For a filmmaker, horror is perhaps the most difficult movie genre to pull off. Why? Because a horror movie should not just be a good film, but it should also be scary. It is so hard to evoke jump scares while satisfying non-genre viewers and more demanding audiences with a proper script. When it comes to horror, artistic and commercial genre aspects seldom complement each other.
Therefore, most horror films fail to work as both good movies and scary films. Take the Raaz series and Mysskin’s Pisaasu, for instance. The Raaz movies have scary moments, but you could barely remember the plot or script of these films. On the other hand, Pisaasu is a fantastic film, with a terrific love story at the centre of it, but it is not quite fiendishly frightening.
What makes it all the more challenging for filmmakers is the fact that the template for a horror film is already set. There is little wiggle room for creativity in this genre. Haunted-house thrillers are virtually done to death. You could say the same about serial killer movies, zombie films, and virtually every other kind of horror movie.
The challenge for an aspiring filmmaker, then, is what to do if they cannot strike a balance between commerce and art. What Indian filmmakers often do to achieve the balance is mix reality and fantasy/supernatural elements, although this means experimentation. Often these experimental films serve up fascinating outputs, like Tumbbad and Stree for instance. Tumbbad has some genuinely frightening moments, but the movie’s themes of greed and evil worship are equally fascinating. Meanwhile, Stree throws collective darts at patriarchy and delivers a powerful feminist viewpoint. There may be differing views about Stree‘s effectiveness, but the movie manages to elicit some good scares.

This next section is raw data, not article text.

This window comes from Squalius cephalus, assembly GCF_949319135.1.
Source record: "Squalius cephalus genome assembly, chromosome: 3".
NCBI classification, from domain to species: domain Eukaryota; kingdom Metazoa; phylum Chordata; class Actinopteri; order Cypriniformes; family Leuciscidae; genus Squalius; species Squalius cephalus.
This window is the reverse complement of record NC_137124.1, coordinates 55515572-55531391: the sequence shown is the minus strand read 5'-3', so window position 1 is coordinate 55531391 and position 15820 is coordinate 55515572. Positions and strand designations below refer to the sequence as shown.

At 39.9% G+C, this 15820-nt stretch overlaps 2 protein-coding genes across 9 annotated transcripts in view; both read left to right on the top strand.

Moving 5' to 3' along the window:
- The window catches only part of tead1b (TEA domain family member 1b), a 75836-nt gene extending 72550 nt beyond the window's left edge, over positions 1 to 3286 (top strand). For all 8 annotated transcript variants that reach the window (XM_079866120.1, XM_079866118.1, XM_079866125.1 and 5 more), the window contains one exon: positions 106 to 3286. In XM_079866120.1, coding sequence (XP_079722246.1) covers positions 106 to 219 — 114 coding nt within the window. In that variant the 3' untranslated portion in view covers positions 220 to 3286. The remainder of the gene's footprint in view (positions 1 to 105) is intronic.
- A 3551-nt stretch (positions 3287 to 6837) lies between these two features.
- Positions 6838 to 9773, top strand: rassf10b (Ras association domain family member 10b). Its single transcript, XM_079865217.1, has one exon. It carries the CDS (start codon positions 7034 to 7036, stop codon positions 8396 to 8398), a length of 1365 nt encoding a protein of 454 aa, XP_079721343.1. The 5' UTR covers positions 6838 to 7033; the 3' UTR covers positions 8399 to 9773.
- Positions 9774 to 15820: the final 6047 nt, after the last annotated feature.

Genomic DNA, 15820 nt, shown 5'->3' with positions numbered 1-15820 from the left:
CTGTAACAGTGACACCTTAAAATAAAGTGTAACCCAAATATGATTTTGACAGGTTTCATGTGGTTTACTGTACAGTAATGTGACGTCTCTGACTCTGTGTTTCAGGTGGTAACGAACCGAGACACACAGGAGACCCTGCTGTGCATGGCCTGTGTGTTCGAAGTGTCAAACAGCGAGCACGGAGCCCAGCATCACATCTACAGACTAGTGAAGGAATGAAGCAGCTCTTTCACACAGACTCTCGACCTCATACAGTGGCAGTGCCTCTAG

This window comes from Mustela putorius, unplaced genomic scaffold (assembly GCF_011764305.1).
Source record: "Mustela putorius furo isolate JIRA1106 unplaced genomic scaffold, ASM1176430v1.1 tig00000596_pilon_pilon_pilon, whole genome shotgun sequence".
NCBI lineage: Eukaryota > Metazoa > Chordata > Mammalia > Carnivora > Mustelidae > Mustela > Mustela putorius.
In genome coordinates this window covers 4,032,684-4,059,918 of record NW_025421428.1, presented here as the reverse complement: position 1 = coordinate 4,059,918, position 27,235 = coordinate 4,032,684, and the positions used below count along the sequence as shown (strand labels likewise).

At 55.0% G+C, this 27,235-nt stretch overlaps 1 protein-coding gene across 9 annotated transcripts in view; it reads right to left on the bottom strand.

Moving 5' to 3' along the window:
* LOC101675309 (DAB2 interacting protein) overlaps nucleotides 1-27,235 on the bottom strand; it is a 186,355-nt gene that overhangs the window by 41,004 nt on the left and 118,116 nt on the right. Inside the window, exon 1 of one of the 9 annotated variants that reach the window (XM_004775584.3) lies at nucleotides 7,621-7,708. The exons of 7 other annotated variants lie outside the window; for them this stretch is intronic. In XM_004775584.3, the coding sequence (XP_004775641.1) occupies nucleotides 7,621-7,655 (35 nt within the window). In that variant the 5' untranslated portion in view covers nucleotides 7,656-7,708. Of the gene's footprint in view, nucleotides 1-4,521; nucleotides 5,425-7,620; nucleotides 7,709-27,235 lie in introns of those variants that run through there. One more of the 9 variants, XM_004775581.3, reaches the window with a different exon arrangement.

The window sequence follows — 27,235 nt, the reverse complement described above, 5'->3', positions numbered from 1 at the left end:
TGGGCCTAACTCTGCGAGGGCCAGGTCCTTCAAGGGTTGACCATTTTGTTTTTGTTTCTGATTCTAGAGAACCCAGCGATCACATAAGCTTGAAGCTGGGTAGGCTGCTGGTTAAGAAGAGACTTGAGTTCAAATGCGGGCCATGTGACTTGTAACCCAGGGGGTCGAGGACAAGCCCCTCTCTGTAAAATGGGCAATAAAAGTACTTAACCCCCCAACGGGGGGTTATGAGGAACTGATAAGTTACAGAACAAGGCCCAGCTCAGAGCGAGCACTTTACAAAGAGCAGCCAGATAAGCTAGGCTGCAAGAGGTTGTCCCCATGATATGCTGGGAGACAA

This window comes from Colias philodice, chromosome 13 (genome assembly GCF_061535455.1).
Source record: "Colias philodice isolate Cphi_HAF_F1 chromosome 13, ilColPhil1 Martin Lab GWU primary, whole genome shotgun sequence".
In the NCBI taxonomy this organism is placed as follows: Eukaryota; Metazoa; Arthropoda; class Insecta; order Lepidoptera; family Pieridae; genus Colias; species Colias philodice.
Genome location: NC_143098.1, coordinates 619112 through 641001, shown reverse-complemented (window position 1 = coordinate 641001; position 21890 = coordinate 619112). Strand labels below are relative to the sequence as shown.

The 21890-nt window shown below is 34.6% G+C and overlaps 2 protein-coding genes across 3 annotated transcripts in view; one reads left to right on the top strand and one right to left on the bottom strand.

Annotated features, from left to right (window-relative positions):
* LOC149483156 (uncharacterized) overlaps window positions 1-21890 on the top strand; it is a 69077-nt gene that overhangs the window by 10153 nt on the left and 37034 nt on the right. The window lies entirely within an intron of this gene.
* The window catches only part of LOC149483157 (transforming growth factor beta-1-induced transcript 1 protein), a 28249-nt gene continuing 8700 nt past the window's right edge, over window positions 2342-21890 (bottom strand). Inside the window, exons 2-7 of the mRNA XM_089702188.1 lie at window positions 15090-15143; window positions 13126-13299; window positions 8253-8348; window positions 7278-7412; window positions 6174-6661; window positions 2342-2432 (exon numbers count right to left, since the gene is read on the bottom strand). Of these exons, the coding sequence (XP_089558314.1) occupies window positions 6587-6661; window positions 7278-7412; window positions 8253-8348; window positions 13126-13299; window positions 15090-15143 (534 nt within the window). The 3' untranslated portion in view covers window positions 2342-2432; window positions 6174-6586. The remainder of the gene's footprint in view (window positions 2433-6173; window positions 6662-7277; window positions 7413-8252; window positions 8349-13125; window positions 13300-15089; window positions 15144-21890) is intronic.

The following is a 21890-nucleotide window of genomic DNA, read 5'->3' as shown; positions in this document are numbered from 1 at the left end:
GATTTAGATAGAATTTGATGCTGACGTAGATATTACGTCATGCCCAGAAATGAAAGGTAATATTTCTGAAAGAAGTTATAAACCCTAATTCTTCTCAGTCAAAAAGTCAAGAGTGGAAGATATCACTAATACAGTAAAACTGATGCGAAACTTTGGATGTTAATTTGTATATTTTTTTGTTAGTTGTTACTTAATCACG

But sometimes, mixing those elements of reality and fantasy gives us borderline silly films that satisfy neither horror fans nor movie lovers. The worst example of this is perhaps Game Over. The best example of a film that gets this balance between commerce and art right is Manichitrathazhu, whose horror is more primal than supernatural.
What filmmakers should do to elevate the quality of Indian horror films, is focus more on the content. One reason why black-and-white horror films still work is that the writing is so good. Older filmmakers knew that what works best for horror films is the ‘less is more’ formula. For instance, a sudden ‘boo’ from the dark has a more scare-inducing effect on us than some inane object repeatedly jumping onto the screen. Nobody knew this filmmaking rule better than those directors.
Working on a script by Vaikom Muhammad Basheer, A. Vincent made one of India’s most enduring horror films in Bhargavi Nilayam. Basheer’s story of a novelist who encounters the supernatural at a remote mansion is like a Bram Stoker novel. While this Prem Nazir, Madhu and Vijaya Nirmala starrer is dated on a visual level, the story is still spellbinding. For a pan-India audience, the Vincent film is to Malayalam cinema what Woh Kaun Thi is to Hindi cinema. A true-blue horror film that set the standard for generations of filmmakers to come.
Disclaimer: This article has not been written by Film Companion’s editorial team.